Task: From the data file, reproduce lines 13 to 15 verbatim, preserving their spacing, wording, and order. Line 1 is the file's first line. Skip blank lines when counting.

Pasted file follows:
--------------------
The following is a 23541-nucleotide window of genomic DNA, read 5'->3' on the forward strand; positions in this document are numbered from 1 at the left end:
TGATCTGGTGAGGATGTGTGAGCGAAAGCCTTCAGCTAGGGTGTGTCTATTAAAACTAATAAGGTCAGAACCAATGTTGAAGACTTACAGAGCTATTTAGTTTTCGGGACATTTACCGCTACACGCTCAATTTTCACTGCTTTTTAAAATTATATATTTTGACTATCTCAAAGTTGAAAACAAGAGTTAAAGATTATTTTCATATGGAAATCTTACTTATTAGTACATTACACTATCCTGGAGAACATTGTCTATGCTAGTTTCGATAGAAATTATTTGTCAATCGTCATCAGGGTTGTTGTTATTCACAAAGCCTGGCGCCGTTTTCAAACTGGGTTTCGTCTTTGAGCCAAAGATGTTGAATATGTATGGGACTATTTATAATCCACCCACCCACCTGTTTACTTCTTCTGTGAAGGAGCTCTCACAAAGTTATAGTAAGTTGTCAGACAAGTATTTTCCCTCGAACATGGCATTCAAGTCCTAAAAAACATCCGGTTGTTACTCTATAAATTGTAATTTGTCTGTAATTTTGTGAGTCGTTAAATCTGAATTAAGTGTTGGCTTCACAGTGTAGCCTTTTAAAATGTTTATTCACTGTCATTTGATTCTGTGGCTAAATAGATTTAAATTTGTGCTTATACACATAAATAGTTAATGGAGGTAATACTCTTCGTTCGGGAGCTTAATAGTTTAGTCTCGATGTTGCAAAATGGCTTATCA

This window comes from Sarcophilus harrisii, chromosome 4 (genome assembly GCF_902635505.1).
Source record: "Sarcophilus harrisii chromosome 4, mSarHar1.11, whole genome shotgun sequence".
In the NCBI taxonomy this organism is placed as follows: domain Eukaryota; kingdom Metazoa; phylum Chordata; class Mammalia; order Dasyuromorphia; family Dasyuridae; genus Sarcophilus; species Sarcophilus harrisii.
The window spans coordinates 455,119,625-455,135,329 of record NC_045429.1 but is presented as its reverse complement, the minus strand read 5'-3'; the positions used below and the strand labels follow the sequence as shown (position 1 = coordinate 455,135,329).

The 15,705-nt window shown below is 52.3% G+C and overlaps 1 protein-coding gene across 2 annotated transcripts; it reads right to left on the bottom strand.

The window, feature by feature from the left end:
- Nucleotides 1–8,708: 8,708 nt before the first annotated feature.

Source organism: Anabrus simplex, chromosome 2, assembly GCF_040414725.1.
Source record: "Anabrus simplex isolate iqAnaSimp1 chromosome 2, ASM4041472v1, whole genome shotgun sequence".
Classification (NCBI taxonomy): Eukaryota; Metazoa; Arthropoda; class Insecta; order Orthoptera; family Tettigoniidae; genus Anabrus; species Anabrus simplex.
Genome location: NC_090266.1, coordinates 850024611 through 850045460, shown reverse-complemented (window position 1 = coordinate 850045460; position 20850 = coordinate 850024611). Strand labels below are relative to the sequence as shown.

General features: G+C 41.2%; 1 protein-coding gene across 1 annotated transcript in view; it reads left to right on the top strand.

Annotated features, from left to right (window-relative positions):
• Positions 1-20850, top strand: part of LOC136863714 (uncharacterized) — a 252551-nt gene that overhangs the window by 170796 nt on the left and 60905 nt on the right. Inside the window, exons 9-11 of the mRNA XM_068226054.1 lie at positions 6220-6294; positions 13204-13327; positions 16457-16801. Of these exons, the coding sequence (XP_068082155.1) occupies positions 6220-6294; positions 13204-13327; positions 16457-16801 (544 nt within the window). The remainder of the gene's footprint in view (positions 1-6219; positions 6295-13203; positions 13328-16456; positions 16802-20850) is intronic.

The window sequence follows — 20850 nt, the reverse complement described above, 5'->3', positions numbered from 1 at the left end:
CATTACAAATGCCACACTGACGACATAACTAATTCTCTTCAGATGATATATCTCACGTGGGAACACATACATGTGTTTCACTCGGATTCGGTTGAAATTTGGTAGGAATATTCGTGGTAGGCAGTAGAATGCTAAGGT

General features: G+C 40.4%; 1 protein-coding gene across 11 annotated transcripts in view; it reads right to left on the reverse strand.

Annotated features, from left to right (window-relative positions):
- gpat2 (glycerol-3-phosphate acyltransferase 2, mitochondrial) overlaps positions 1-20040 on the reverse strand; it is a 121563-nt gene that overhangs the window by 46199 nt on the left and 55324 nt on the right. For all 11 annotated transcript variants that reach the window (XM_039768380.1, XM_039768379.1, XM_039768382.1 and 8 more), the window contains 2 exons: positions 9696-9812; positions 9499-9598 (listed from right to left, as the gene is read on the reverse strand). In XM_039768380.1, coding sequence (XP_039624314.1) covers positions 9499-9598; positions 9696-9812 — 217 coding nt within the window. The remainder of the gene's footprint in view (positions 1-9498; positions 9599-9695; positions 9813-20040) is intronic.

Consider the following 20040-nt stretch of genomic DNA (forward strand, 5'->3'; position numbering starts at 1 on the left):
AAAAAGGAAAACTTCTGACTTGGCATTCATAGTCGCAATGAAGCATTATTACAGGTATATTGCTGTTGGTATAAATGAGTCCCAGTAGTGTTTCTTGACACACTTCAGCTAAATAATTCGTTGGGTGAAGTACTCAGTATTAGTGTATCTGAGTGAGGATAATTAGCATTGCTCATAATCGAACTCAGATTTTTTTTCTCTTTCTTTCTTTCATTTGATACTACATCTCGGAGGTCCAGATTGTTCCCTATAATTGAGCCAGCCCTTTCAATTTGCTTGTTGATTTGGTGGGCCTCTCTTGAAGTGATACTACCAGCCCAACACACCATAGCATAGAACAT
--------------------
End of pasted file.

Genome location: NC_090266.1, coordinates 850024611 through 850045460, shown reverse-complemented (window position 1 = coordinate 850045460; position 20850 = coordinate 850024611). Strand labels below are relative to the sequence as shown.

General features: G+C 41.2%; 1 protein-coding gene across 1 annotated transcript in view; it reads left to right on the top strand.

Annotated features, from left to right (window-relative positions):